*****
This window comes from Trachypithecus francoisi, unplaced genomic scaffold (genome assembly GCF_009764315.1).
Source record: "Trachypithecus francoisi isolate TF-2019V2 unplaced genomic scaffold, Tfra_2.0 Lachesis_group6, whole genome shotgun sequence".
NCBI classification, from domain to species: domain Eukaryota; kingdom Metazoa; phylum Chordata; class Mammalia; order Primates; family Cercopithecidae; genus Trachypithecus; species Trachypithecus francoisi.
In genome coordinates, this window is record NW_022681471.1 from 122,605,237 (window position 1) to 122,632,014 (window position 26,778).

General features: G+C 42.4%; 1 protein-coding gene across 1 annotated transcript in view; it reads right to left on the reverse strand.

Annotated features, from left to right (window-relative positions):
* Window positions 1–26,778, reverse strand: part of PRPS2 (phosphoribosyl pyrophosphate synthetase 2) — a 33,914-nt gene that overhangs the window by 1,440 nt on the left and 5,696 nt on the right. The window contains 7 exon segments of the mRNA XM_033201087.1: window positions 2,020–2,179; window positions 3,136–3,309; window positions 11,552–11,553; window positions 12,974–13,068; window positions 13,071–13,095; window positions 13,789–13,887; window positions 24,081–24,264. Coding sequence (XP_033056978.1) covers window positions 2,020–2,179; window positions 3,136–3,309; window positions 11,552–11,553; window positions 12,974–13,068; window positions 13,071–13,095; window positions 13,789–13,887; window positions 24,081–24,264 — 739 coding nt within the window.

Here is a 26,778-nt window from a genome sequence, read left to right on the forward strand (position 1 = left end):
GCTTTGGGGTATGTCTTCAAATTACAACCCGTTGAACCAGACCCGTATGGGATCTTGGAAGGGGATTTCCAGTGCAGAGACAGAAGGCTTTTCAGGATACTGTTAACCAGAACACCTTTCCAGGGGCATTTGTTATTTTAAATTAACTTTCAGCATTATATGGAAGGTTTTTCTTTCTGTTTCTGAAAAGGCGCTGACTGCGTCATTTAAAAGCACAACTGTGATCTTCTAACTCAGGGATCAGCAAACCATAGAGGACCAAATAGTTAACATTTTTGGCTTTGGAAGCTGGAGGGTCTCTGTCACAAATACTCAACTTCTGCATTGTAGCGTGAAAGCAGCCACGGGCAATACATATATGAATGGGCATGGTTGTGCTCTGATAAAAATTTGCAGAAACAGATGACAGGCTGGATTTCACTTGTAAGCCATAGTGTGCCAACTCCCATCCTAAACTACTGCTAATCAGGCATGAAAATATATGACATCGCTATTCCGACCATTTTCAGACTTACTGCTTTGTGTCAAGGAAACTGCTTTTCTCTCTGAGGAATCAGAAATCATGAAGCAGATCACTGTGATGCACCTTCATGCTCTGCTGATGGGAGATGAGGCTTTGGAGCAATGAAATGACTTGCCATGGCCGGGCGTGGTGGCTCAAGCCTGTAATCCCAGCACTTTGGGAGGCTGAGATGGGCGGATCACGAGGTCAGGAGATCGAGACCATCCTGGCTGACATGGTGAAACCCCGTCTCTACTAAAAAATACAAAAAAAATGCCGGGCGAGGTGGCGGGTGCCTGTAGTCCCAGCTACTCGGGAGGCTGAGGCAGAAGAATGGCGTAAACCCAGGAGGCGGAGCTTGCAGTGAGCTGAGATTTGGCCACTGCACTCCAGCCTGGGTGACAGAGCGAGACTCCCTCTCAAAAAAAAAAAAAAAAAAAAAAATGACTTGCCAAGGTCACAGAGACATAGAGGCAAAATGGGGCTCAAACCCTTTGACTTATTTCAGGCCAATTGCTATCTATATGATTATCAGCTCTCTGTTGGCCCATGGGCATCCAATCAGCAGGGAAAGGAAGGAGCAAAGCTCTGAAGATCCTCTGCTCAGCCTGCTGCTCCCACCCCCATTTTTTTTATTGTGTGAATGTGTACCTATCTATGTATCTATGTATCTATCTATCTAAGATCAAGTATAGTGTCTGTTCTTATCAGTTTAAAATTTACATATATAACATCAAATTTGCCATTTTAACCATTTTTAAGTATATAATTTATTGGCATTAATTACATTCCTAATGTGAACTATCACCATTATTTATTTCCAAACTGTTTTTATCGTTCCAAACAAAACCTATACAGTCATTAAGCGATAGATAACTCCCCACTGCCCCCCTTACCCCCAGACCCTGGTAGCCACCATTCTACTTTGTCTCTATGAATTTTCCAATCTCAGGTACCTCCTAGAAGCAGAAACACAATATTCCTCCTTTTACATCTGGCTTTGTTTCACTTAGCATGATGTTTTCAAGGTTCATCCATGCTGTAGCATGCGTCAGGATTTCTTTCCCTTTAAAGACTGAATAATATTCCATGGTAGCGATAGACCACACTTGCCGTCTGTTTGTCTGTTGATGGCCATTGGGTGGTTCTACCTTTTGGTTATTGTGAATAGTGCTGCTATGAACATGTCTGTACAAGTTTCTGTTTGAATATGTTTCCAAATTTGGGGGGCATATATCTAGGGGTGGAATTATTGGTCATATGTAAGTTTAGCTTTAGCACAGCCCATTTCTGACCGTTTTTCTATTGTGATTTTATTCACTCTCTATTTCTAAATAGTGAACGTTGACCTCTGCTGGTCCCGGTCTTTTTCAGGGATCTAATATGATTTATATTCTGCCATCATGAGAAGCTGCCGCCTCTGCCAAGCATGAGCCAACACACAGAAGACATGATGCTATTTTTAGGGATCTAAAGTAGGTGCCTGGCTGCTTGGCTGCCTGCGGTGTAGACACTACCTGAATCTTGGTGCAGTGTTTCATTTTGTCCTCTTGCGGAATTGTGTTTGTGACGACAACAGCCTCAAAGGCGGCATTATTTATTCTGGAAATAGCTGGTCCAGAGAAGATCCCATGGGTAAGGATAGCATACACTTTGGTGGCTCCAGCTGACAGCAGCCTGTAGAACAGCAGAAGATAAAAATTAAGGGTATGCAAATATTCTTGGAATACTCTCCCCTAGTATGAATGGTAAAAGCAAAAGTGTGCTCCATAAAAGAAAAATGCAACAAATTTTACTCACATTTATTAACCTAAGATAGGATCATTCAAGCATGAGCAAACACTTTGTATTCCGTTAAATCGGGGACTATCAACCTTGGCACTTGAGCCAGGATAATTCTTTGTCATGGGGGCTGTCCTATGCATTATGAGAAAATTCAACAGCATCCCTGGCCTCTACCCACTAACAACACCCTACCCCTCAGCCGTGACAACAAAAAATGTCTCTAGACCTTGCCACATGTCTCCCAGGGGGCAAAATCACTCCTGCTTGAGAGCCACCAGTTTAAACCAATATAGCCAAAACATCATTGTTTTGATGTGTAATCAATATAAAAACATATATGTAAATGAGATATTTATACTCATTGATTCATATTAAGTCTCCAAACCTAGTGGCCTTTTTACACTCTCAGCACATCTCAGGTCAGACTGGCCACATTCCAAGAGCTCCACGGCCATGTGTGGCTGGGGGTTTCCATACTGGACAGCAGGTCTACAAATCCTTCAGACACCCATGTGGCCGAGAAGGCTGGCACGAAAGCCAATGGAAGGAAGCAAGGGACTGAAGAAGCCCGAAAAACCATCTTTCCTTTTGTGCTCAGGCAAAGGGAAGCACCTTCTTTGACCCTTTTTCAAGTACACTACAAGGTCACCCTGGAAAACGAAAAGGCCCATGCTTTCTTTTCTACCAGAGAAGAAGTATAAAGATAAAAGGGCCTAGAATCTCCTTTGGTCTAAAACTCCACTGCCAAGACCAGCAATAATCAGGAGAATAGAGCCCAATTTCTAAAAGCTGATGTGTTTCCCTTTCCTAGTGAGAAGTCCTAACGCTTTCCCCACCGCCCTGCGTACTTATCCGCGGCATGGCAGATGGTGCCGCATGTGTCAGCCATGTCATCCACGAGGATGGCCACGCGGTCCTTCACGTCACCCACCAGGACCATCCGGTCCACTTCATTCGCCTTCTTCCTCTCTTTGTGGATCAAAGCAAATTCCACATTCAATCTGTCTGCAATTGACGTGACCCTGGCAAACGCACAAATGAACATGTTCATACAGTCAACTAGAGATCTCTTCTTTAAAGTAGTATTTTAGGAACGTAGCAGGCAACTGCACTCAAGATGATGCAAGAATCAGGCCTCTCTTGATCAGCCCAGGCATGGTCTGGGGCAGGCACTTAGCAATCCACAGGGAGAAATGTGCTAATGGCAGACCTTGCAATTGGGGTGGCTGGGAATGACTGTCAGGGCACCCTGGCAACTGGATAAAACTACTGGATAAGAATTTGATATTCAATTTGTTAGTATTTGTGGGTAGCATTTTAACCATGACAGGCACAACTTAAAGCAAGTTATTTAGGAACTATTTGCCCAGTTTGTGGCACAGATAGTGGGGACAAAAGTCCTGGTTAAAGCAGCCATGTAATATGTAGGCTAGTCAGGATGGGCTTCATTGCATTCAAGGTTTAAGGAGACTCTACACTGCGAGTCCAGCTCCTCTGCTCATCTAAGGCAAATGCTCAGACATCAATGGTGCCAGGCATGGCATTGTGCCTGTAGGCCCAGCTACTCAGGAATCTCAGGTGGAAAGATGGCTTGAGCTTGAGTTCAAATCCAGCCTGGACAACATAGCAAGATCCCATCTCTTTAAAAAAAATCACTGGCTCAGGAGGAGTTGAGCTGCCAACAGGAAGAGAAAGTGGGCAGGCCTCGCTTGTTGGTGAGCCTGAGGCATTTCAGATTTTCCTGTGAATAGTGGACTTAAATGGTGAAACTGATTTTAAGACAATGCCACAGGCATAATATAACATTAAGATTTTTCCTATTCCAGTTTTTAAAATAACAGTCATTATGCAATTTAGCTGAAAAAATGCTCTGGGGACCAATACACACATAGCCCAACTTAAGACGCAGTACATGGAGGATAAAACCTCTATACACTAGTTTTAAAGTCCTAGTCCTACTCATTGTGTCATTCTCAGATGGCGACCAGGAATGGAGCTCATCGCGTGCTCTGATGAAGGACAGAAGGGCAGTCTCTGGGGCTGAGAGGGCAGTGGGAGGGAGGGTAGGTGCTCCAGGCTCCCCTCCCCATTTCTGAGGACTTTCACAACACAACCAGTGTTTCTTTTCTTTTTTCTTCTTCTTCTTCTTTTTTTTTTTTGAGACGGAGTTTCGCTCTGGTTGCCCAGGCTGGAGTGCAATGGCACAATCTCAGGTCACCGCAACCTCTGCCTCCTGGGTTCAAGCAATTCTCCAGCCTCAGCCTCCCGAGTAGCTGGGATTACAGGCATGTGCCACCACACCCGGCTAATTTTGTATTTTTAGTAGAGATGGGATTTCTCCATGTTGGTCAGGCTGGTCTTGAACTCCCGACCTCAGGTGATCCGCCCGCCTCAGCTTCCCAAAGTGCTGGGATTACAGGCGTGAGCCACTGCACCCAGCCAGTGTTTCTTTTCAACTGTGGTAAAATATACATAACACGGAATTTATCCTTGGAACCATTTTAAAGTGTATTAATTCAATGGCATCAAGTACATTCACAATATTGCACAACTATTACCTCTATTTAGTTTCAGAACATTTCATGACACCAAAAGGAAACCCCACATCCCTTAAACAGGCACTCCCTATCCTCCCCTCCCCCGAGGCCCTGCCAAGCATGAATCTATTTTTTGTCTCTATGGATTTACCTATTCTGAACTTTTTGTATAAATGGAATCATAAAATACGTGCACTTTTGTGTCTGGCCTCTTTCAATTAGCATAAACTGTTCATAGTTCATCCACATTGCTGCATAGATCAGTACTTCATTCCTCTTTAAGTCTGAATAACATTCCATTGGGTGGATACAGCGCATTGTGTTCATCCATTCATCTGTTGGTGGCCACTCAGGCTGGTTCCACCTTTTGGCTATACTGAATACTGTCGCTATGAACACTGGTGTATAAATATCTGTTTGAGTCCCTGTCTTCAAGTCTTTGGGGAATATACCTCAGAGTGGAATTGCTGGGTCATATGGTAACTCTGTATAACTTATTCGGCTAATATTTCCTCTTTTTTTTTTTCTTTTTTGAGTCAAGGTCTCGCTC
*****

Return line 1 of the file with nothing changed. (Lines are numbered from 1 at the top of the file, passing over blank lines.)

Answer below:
This window comes from Trachypithecus francoisi, unplaced genomic scaffold (genome assembly GCF_009764315.1).